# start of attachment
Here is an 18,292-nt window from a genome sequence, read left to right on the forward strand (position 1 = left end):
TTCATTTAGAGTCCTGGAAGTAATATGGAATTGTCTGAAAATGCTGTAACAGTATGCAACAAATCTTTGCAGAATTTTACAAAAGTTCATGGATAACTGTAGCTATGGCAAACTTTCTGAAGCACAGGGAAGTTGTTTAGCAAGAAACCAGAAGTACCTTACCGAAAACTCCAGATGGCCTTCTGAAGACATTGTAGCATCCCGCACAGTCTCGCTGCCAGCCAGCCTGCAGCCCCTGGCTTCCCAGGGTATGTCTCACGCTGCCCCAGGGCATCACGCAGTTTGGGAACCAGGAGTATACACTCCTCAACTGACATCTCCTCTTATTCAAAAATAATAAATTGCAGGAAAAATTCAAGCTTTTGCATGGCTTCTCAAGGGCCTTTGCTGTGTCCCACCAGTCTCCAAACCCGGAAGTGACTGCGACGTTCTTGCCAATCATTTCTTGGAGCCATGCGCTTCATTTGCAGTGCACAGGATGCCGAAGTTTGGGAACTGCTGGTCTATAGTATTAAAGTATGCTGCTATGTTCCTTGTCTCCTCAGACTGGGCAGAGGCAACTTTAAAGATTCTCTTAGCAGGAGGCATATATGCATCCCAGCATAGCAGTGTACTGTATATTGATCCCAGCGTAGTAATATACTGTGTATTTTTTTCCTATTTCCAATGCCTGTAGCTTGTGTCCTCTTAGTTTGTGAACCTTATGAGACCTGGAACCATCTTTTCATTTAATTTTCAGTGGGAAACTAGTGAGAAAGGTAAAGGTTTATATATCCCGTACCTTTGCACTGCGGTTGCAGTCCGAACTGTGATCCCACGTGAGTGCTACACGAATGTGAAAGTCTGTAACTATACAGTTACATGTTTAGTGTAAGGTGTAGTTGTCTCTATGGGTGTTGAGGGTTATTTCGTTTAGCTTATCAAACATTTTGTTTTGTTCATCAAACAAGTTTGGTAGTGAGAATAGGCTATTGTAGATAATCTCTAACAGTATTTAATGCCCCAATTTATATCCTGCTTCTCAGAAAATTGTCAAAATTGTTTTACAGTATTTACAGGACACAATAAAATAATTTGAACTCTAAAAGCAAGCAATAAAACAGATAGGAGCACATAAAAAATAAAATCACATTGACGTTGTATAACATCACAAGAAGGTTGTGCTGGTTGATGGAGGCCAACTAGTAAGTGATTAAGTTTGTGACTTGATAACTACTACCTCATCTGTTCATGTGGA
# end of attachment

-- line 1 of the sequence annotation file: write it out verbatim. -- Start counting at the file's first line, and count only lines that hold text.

Here is an 18,292-nt window from a genome sequence, read left to right on the forward strand (position 1 = left end):